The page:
Apparently the McCains have a bit of pull with the Cellphone industry:
Early in 2007, just as her husband launched his presidential bid, Cindy McCain sought to resolve an old problem -- the lack of cellphone coverage on her remote 15-acre ranch near Sedona, Ariz., nestled deep in a tree-lined canyon called Hidden Valley.
Over the past year, she offered land for a permanent cell tower, and Verizon Wireless embarked on an expensive public process to meet her needs, hiring contractors and seeking county land-use permits.
Verizon ultimately abandoned its effort to install a permanent tower in August. Company spokesman Jeffrey Nelson said the project would be "an inappropriate way" to build its network. "It doesn't make business sense for us to do that," he added.
Instead, Verizon delivered a portable tower known as a "cell site on wheels" -- free of charge -- to the McCain property in June, after the Secret Service began inquiring about improving coverage in the area. Such devices are used for providing temporary capacity where coverage is lacking or has been knocked out, in circumstances ranging from the Super Bowl to hurricanes.
Ethics lawyers said Cindy McCain's dealings with the wireless companies stand out because her husband, Sen. John McCain (R-Ariz.), is a senior member of the Senate commerce committee, which oversees the Federal Communications Commission and the telecommunications industry. He has been a leading advocate for industry-backed legislation, fighting regulations and taxes on telecommunication services.
McCain and his campaign have close ties to Verizon and AT&T. Five campaign officials, including manager Rick Davis, have worked as lobbyists for Verizon. Former McCain staff member Robert Fisher is an in-house lobbyist for Verizon and is volunteering for the campaign. Fisher, Verizon chief executive Ivan G. Seidenberg and company lobbyists have raised more than $1.3 million for McCain's presidential effort, and Verizon employees are among the top 20 corporate donors over McCain's political career, giving his campaigns more than $155,000.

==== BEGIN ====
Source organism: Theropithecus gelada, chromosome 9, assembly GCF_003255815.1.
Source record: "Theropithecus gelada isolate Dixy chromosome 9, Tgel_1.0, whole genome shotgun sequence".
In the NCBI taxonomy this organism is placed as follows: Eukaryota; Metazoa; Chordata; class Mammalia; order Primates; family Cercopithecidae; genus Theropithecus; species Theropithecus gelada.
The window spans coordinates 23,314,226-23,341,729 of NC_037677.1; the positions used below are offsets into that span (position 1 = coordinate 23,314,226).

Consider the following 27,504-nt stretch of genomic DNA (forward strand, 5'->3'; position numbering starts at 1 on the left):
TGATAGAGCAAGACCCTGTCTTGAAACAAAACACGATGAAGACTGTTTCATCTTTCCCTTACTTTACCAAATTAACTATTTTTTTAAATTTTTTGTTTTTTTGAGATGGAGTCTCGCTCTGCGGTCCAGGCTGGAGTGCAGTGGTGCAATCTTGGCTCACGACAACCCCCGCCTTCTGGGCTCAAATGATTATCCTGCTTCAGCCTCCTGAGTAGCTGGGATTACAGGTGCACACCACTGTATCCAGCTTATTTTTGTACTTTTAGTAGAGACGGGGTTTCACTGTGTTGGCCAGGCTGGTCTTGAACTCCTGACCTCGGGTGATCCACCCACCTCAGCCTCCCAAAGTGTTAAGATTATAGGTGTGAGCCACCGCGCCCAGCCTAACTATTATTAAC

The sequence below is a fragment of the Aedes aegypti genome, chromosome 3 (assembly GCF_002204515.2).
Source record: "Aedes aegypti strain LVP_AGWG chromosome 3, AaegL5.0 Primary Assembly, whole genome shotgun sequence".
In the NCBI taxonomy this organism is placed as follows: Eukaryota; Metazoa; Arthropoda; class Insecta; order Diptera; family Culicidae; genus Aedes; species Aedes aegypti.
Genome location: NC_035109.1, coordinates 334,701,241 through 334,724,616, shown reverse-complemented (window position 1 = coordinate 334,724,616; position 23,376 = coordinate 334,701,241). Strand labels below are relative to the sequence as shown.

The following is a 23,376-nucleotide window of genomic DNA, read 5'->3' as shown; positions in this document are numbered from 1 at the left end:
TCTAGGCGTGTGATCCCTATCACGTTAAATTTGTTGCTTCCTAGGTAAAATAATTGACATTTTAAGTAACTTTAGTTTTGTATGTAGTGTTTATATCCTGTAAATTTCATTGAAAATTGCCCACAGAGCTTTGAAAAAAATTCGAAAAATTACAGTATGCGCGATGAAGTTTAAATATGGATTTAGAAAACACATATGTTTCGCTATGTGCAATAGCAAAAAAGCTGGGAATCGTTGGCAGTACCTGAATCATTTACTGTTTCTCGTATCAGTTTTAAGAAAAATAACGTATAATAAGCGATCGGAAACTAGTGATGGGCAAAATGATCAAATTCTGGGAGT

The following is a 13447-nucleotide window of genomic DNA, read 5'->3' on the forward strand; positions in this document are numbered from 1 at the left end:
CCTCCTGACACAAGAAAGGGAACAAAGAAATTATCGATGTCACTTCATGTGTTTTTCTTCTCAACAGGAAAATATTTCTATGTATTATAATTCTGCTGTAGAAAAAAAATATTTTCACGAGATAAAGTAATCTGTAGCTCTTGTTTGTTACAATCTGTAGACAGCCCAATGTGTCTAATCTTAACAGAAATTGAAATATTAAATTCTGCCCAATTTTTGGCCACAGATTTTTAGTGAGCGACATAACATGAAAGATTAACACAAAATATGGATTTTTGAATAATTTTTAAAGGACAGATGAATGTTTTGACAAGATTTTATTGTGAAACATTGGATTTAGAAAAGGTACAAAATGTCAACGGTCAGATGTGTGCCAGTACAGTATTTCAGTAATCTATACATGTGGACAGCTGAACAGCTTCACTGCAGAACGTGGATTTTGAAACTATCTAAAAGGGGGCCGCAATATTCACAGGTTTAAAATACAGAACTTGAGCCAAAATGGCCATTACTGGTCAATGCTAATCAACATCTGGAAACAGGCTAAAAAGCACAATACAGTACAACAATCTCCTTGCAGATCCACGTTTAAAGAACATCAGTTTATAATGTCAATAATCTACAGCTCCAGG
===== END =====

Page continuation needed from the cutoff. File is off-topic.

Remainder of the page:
McCain's Senate chief of staff Mark Buse, senior strategist Charles R. Black Jr. and several other campaign staff members have registered as AT&T lobbyists in the past. AT&T Executive Vice President Timothy McKone and AT&T lobbyists have raised more than $2.3 million for McCain. AT&T employees have donated more than $325,000 to the Republican's campaigns, putting the company in the No. 3 spot for career donations to McCain, according to the nonpartisan Center for Responsive Politics.
"It raises the aura of special consideration for somebody because he is a member of the Senate," said Stanley Brand, a former House counsel for Democrats and an ethics lawyer who represents politicians in both parties.
McCain spokesman Brian Rogers responded that the towers were temporary, the result of a Secret Service request and, while conceding that Cindy McCain had made a separate, earlier request for the towers that predated her husband’s status as Republican presidential nominee, added, “Mrs. McCain's staff went through the Website as any member of the general public would—no string pulling, no phone calls, no involvement of Senate staff.” Today, a Verizon spokesman, Jeffrey Nelson, took greater umbrage, attacking the Post story as “wrong” and stating that the company, after studying McCain’s request, decided in August not to install a permanent tower at the ranch. “It doesn’t make business sense for us to do that,” Nelson told the Post.
Indeed, as The Atlantic Monthly's Joshua Green notes, there's a lot here that doesn't make sense:
What’s clear from the report is that the process of putting up a tower required a lot of work—in addition to consultants and archeologists and Indian tribes, it meant notifying all sorts of government agencies, as the report lays out. What’s also clear from the public record is that Verizon knew full well whose non-sacred Indian land this ranch belonged to. Though the formal, bureaucratic name for the McCain’s ranch seems to be “AZ 2 Hidden Valley Ranch,” Verizon’s internal map, obtained by The Atlantic (it was part of a Verizon engineer's report on the property), refers to it as “John McCain’s cabin.” So while Cindy McCain may indeed have requested the tower over the web like an ordinary millionaire rancher with spotty phone reception, Verizon was well aware that she was anything but that. (As of this posting, Jeffrey Nelson, the Verizon spokesman, hadn’t returned my call.)
All of this suggests a number of things: Rogers looks to have been correct in stating that the Secret Service asked for, and received, temporary towers—but that doesn’t address the parallel issue of the permanent towers, long underway until just recently, that lay at the heart of the Post piece and in the public record. The McCains may not have asked Verizon for any special favors—but, wittingly or not, they sure look like they were about to receive them. To my mind, Verizon looks worst of all: the company is claiming that it abandoned the tower because it wouldn’t “make business sense to do it.” In a sense, this is self evident: you don’t have to look any further than a map of the area to see what a remote and sparsely populated place is “AZ 2 Hidden Valley Ranch.” And so the only reason to embark on the two-year process of lawyers, regulators, consultant, archeologists, and Indians is if you’re seeking a payoff of another kind.
This sounds like an issue in need of further explanation.